Abraham Morris WIlliams
Abraham Morris Williams 1879 - 1936
Mr. Abraham Morris Williams was the first African-American admitted to the Sangamon County Bar. Williams was originally from Virginia and began his Illinois life working as a cobbler.
Once Williams realized that a legal profession would provide great opportunities for himself, Williams graduated from the Hampton Institute and eventually passed the examination to be admitted to the bar. Not only was Williams the first black attorney in Sangamon County, but he also was one of the most successful and recognized attorneys in the area.
Williams, who paid very close attention to the details of his clients, spent a lot of time reading many diverse books of law as well as being fluent in several languages. His qualities of being a strong orator and pleader helped him build a large and beneficial practice for people of all races.
Williams also dedicated a lot of his work and time to help the oppressed people of Sangamon County. Williams took pride in the fact that he broke several barriers and became the first black attorney of Sangamon County.
Many buildings such as the Williams Building, the Brown Hotel, and the Knights and Daughters of Honor Temple were named after Williams for his great work. His law office was located at 122 South 11th Street, in Springfield, Illinois.
Williams practiced law in Sangamon County for 29 years. He studied law at Harlan Law School as well as the University of Michigan. Williams was eventually admitted to the Sangamon County Bar on October 2nd, 1907.
Williams was married to Miss Elizabeth Sampson in Hampton, Virginia on September 2nd, 1899; they moved to Illinois two years later in 1901. Williams passed away on April 17th, 1936 at 12:40pm at the residence of 1106 South Walnut Street after battling a long illness. He is buried at Oak Ridge Cemetery Springfield, Illinois.
Abraham Morris Williams played an important and often controversial role in Springfield’s black community for three decades. A Virginia native, he and his wife Elizabeth moved to Springfield in 1901. He worked as a cobbler while studying law – first at a local law school he founded and then at the University of Michigan – and was admitted to the bar in 1907.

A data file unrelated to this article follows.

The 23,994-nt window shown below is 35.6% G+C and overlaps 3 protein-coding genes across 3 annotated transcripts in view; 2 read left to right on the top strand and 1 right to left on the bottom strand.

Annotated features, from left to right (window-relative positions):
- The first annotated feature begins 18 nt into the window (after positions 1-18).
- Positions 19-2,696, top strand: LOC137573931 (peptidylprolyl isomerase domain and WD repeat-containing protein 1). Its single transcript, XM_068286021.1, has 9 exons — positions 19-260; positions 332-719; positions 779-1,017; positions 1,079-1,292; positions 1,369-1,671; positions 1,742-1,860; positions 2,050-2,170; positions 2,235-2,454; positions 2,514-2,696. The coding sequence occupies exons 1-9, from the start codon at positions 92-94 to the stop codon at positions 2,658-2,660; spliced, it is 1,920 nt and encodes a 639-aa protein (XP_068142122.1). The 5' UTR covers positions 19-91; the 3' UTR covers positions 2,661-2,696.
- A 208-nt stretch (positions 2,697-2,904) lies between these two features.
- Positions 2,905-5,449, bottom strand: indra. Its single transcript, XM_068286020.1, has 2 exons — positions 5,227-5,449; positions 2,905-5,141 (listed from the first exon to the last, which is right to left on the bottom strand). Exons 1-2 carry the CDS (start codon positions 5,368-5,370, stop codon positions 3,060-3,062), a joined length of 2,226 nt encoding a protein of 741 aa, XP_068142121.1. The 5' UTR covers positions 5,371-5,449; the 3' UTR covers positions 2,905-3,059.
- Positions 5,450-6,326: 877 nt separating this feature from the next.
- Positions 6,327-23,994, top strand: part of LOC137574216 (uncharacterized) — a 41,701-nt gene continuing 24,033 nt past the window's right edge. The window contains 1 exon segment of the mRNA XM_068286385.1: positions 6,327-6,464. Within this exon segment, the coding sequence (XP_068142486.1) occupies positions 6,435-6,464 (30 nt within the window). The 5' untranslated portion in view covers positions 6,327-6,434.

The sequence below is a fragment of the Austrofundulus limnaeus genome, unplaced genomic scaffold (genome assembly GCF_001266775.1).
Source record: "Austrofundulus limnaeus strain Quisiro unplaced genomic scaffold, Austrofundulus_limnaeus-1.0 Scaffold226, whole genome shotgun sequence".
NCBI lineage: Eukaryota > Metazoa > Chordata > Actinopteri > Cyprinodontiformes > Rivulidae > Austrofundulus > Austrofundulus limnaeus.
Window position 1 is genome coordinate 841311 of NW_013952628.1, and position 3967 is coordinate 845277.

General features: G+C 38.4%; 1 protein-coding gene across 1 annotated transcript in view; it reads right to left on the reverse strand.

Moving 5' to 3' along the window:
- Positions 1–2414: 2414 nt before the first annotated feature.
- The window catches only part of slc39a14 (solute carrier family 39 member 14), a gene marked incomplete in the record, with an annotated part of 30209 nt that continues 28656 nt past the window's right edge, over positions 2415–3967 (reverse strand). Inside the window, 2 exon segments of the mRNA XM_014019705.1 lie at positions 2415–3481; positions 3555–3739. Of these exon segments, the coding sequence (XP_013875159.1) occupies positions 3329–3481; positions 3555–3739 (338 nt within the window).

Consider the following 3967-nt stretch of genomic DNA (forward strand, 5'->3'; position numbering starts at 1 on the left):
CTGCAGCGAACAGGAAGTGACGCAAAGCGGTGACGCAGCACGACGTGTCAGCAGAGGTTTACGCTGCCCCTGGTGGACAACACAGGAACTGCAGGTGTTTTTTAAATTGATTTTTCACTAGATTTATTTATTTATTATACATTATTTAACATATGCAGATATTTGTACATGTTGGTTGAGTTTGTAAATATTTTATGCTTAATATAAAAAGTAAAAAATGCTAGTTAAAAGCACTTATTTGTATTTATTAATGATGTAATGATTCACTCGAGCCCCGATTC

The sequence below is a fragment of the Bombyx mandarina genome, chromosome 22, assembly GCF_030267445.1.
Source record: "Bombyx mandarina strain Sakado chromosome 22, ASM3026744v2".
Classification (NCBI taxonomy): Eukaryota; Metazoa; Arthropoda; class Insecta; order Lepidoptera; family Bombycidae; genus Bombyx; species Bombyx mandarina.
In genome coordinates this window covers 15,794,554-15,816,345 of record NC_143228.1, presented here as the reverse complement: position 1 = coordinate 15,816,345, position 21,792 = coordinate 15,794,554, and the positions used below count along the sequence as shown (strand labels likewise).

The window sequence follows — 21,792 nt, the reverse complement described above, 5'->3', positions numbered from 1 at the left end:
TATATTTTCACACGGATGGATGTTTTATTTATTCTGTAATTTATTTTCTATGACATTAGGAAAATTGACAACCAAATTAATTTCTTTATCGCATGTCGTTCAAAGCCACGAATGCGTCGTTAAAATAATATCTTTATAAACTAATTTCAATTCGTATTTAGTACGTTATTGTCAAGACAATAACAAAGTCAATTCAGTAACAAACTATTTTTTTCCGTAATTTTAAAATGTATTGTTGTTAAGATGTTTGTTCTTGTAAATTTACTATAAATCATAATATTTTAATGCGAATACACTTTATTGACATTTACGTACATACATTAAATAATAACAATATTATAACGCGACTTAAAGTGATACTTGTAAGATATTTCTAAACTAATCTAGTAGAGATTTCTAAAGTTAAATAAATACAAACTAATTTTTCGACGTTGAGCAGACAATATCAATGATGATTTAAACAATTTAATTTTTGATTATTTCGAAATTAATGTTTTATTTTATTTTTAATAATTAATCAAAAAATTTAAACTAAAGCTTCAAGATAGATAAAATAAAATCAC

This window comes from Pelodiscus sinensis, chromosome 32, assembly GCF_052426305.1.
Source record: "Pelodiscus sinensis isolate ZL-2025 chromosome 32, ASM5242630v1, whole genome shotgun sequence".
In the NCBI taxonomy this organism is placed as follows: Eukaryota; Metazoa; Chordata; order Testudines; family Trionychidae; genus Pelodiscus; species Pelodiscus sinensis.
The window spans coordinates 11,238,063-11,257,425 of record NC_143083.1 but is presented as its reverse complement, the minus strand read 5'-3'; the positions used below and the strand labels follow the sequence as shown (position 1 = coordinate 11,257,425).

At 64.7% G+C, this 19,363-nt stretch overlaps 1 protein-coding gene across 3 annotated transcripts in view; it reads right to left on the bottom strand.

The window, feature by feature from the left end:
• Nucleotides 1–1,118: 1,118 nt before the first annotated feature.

In addition to his legal practice and a variety of African-American organizations, Williams was active in politics – originally as a Republican, but later as a Democrat – and real estate development. The 1918 Centennial Cooperative special section included a profile of Williams that outlined some of his initiatives.
Among the early monuments to his success is the Masonic temple, on North Eighth street. Soon afterwards he built a $75,000 business block on East Washington street, then the Brown Hotel block, and numerous residential properties. He organized a law school, was the first to graduate and was admitted to the bar in 1907. In 1908 he brought suit against the City of Springfield in the interest of colored people for damages resulting from race riots and obtained judgments and payments for all of them. He organized the first colored bank and first colored insurance society in this city.
In addition to his large legal practice among white and colored, he had a valuable clientele among the Italians, whose language he spoke and whose explicit confidence he enjoyed.
However, Williams’ dispute with Firman Brown over the hotel construction was not an isolated incident. Williams also was accused of financial improprieties in connection with the Enterprise Bank, the “first colored bank” mentioned above, with nonpayment of contractors’ bills in several building projects, and with improper use of legal clients’ money.
He also bumped heads at times with other prominent African-Americans, including lawyer Charles Gibbs and police detective/developer Amos Duncan (although the same people also worked together on other projects).
Researcher Matt Moseley
Information was obtained from various sources within Lincoln Library Sangamon Valley Collection.
Other historical information and images from the website SangamonLink
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